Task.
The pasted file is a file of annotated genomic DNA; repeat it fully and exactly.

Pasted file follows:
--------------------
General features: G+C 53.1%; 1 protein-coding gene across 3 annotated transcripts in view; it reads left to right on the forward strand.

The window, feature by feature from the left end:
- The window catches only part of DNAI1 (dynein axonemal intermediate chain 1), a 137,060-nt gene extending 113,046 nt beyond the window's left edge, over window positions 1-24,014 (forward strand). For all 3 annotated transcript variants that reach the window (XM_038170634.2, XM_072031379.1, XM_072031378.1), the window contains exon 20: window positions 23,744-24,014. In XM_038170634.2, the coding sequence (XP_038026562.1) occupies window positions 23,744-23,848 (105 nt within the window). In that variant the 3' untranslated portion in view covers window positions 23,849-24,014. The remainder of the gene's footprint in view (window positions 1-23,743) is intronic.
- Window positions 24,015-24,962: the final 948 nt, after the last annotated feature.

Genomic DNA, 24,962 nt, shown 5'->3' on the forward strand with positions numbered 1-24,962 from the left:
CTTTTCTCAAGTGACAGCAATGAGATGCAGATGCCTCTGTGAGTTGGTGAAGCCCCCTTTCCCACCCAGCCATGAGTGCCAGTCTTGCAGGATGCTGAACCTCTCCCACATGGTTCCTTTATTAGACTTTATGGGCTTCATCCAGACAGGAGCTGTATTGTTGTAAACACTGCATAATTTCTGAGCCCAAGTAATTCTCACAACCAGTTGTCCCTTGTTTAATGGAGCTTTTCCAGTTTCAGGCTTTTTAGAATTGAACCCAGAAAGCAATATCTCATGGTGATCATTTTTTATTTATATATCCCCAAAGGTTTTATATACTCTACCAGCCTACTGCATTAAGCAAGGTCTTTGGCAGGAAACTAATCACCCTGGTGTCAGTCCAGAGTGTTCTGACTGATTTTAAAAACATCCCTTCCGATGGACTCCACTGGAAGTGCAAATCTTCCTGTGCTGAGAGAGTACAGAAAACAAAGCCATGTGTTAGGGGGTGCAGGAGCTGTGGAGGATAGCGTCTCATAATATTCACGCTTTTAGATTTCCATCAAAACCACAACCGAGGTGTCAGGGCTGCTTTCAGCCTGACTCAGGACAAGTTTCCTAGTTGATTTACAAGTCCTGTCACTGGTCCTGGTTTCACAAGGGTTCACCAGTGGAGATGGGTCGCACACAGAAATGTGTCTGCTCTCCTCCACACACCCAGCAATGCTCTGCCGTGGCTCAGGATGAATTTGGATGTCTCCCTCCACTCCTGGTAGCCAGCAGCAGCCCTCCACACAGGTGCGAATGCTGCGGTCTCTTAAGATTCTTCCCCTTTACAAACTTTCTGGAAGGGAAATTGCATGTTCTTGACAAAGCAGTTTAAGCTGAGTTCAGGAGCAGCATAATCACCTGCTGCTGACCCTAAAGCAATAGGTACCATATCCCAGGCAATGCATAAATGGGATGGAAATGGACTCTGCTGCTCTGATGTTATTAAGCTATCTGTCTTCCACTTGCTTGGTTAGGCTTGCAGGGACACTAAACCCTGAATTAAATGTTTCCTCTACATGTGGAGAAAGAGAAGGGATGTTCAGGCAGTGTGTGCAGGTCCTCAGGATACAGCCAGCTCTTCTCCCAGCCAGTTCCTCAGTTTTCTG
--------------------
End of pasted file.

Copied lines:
General features: G+C 53.1%; 1 protein-coding gene across 3 annotated transcripts in view; it reads left to right on the forward strand.

The window, feature by feature from the left end:
- The window catches only part of DNAI1 (dynein axonemal intermediate chain 1), a 137,060-nt gene extending 113,046 nt beyond the window's left edge, over window positions 1-24,014 (forward strand). For all 3 annotated transcript variants that reach the window (XM_038170634.2, XM_072031379.1, XM_072031378.1), the window contains exon 20: window positions 23,744-24,014. In XM_038170634.2, the coding sequence (XP_038026562.1) occupies window positions 23,744-23,848 (105 nt within the window). In that variant the 3' untranslated portion in view covers window positions 23,849-24,014. The remainder of the gene's footprint in view (window positions 1-23,743) is intronic.
- Window positions 24,015-24,962: the final 948 nt, after the last annotated feature.

Genomic DNA, 24,962 nt, shown 5'->3' on the forward strand with positions numbered 1-24,962 from the left:
CTTTTCTCAAGTGACAGCAATGAGATGCAGATGCCTCTGTGAGTTGGTGAAGCCCCCTTTCCCACCCAGCCATGAGTGCCAGTCTTGCAGGATGCTGAACCTCTCCCACATGGTTCCTTTATTAGACTTTATGGGCTTCATCCAGACAGGAGCTGTATTGTTGTAAACACTGCATAATTTCTGAGCCCAAGTAATTCTCACAACCAGTTGTCCCTTGTTTAATGGAGCTTTTCCAGTTTCAGGCTTTTTAGAATTGAACCCAGAAAGCAATATCTCATGGTGATCATTTTTTATTTATATATCCCCAAAGGTTTTATATACTCTACCAGCCTACTGCATTAAGCAAGGTCTTTGGCAGGAAACTAATCACCCTGGTGTCAGTCCAGAGTGTTCTGACTGATTTTAAAAACATCCCTTCCGATGGACTCCACTGGAAGTGCAAATCTTCCTGTGCTGAGAGAGTACAGAAAACAAAGCCATGTGTTAGGGGGTGCAGGAGCTGTGGAGGATAGCGTCTCATAATATTCACGCTTTTAGATTTCCATCAAAACCACAACCGAGGTGTCAGGGCTGCTTTCAGCCTGACTCAGGACAAGTTTCCTAGTTGATTTACAAGTCCTGTCACTGGTCCTGGTTTCACAAGGGTTCACCAGTGGAGATGGGTCGCACACAGAAATGTGTCTGCTCTCCTCCACACACCCAGCAATGCTCTGCCGTGGCTCAGGATGAATTTGGATGTCTCCCTCCACTCCTGGTAGCCAGCAGCAGCCCTCCACACAGGTGCGAATGCTGCGGTCTCTTAAGATTCTTCCCCTTTACAAACTTTCTGGAAGGGAAATTGCATGTTCTTGACAAAGCAGTTTAAGCTGAGTTCAGGAGCAGCATAATCACCTGCTGCTGACCCTAAAGCAATAGGTACCATATCCCAGGCAATGCATAAATGGGATGGAAATGGACTCTGCTGCTCTGATGTTATTAAGCTATCTGTCTTCCACTTGCTTGGTTAGGCTTGCAGGGACACTAAACCCTGAATTAAATGTTTCCTCTACATGTGGAGAAAGAGAAGGGATGTTCAGGCAGTGTGTGCAGGTCCTCAGGATACAGCCAGCTCTTCTCCCAGCCAGTTCCTCAGTTTTCTG